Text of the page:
A read that will be hitting a lot of best of 2013 lists! Original and an important work of literary fiction that is long overdue and needed in today’s tidal wave and onslaught of adversities that humanity faces.

Storytelling with slices of darkness and light, yin and yang, a sheer work of brilliance.

“Print is predictable and impersonal, conveying information in a mechanical transaction with the reader’s eye.
Handwriting, by contrast, resists the eye, reveals its meaning slowly, and is as intimate as skin.”

“When old Jiko talks about the past, her eyes get all inward-turning, like she’s staring at something buried deep inside her body in the marrow of her bones. Her eyes are milky and blue because of her cataracts, and when she turns them inward, its like she’s moving into another world thats frozen deep inside ice, Jiko calls her cataracts Kuuge which means “flowers of emptiness.”
I think thats beautiful.”

“Sometimes when grown-ups are talking to you, and you stare back at them, they start to like they’re inside one of those old-fashioned TV sets, the kind with the thick dark glass, and you can see their mouths moving, only the exact words get drowned out into a lot of staticky white noise so you can barely understand them, which didn’t matter because I wasn’t listening anyway. Mom was talking on and on like a breakfast TV show host, and Muji was burping and trilling like a drunken sparrow, and Jiko was pretending to sleep, Dad was exhaling clouds of cigarette smoke into my clean underpants that were still hanging on the laundry line because in all the excitement Id forgotten to take them down,but none of this mattered because I was deep inside my mind, which is where I go when things get too intense.”

‘ ‘Tomorrow I will die in battle,’ said Captain Crow.
Montaigne wrote that death itself is nothing. It is only the fear of death that makes death seem important. Am I afraid? Certainly, and yet…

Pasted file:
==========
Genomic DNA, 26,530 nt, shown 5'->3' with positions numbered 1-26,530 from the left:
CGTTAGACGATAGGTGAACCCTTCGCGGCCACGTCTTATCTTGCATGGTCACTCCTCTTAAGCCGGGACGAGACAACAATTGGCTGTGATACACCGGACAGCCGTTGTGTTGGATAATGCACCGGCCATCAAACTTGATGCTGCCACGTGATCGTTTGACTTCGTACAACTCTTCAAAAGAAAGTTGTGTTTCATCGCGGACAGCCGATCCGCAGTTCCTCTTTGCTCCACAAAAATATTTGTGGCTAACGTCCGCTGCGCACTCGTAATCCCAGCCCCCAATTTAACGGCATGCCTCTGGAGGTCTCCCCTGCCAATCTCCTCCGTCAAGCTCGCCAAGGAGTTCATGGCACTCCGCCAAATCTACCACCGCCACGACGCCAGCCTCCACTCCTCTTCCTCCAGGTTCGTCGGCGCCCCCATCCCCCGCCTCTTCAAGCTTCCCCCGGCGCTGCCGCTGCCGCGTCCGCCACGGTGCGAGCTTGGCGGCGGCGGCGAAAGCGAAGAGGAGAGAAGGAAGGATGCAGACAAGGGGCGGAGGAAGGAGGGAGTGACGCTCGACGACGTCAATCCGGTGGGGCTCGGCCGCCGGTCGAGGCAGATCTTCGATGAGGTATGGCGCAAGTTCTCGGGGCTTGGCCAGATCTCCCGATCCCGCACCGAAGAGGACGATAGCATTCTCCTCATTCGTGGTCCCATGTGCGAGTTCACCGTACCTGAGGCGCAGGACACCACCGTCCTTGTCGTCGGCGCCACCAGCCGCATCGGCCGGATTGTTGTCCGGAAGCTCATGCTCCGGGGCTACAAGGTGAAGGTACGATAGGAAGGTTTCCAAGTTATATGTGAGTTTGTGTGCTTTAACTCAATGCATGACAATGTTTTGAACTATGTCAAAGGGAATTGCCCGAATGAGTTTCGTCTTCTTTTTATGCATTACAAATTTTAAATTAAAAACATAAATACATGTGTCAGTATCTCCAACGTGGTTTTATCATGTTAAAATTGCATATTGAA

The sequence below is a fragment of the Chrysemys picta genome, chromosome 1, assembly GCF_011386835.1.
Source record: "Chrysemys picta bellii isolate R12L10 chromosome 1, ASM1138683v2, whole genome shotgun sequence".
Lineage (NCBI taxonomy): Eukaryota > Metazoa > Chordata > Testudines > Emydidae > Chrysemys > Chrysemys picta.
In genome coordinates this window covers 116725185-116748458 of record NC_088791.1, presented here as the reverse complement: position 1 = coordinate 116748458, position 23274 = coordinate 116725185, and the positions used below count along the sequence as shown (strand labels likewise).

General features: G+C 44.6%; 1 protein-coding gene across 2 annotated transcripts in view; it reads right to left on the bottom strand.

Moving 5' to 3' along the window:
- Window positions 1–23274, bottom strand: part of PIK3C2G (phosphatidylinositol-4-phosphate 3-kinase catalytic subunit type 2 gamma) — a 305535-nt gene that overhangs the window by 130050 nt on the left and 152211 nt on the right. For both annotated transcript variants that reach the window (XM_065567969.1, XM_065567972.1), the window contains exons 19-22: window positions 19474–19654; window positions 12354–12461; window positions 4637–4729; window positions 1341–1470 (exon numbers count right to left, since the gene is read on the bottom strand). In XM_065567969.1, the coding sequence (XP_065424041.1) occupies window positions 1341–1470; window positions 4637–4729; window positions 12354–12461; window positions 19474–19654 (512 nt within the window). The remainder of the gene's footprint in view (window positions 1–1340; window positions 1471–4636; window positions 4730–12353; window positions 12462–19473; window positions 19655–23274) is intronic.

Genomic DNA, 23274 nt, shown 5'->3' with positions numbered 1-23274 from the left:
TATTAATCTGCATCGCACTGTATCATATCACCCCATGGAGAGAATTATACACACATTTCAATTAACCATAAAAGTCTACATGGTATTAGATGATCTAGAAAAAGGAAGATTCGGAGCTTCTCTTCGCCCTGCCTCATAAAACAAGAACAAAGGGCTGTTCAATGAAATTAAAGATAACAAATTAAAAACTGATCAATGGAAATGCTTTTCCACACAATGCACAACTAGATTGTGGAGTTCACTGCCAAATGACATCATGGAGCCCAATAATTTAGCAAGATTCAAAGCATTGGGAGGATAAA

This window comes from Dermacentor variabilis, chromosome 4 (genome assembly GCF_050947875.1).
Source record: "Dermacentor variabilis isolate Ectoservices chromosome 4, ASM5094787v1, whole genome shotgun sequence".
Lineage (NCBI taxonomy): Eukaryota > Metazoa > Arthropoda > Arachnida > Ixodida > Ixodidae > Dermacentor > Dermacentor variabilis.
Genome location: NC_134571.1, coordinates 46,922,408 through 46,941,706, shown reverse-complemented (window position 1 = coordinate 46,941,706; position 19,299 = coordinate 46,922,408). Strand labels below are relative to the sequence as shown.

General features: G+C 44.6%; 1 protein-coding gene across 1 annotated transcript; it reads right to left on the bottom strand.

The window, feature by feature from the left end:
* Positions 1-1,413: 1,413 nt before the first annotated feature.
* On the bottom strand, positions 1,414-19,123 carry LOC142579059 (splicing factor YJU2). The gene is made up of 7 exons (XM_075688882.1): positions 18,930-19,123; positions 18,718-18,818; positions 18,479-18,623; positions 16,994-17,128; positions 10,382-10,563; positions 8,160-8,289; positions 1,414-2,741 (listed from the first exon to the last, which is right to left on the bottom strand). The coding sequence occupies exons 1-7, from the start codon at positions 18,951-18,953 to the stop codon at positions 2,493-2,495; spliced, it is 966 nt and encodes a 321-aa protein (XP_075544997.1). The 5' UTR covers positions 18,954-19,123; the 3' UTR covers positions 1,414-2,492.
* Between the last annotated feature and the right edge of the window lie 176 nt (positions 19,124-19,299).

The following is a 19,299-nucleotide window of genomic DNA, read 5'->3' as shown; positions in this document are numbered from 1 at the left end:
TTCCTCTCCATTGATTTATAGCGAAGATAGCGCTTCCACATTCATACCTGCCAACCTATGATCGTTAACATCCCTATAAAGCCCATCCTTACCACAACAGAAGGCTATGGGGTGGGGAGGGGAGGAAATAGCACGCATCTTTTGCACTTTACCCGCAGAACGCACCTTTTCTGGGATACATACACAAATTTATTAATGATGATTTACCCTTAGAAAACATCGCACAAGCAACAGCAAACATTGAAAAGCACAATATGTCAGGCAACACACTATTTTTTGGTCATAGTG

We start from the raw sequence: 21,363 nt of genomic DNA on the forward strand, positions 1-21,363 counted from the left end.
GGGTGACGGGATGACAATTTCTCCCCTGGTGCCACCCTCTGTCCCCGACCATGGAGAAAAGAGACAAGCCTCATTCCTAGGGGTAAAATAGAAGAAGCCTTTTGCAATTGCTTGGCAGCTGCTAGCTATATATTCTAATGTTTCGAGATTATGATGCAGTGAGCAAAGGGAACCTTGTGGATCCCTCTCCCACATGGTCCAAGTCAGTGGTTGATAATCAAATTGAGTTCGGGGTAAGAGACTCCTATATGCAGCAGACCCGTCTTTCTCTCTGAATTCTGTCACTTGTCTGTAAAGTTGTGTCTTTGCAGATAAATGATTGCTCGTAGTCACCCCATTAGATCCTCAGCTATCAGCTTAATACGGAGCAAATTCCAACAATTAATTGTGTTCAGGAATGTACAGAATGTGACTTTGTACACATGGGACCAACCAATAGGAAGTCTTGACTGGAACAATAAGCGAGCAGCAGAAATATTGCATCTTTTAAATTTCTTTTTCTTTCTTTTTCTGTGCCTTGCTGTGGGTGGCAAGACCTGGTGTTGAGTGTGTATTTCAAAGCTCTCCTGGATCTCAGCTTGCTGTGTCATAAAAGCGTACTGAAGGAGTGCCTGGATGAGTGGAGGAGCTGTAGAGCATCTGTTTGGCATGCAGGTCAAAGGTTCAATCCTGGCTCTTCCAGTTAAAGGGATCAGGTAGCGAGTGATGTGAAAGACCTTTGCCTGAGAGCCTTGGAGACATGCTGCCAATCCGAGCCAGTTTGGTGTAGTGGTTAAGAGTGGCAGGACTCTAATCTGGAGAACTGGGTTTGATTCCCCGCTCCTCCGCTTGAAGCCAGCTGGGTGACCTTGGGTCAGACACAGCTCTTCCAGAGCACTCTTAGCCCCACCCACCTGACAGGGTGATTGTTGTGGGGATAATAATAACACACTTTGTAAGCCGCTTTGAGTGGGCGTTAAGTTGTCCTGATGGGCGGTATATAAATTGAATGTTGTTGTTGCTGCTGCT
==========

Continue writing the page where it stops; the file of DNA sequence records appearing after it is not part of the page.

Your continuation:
“Que sais-je?” Montaigne asked. The answer is nothing. In reality, I know nothing.
And yet, at night I lie on my bed, counting my beads, one for every thing on earth I love, on and on, in a circle without end.”

“Making the decision to end my life really helped me lighten up, and suddenly all the stuff my old Jiko had told me about the time being really kicked into focus. There’s nothing like realising that you don’t have much time left to stimulate your appreciation for the moments of your life. I mean it sounds corny, but I started to really experience stuff for the first time, like the beauty of the plum and cherry blossoms along the avenues in Ueno Park, when the trees are in bloom. I spent whole days there, wandering up and down these long, soft tunnels of pink clouds and gazing overhead at the fluffy blossoms, all puffy and pink with little sparkles of sunlight and blue sky glinting between the bright green leaves. Time disappeared and it was like being born into the world all over again. Everything was perfect. When a breeze blew, petals rained down on my upturned face, and I stopped and gasped, stunned by the beauty and sadness.”

Reviewed by Lou Pendergrast on 08 March 2013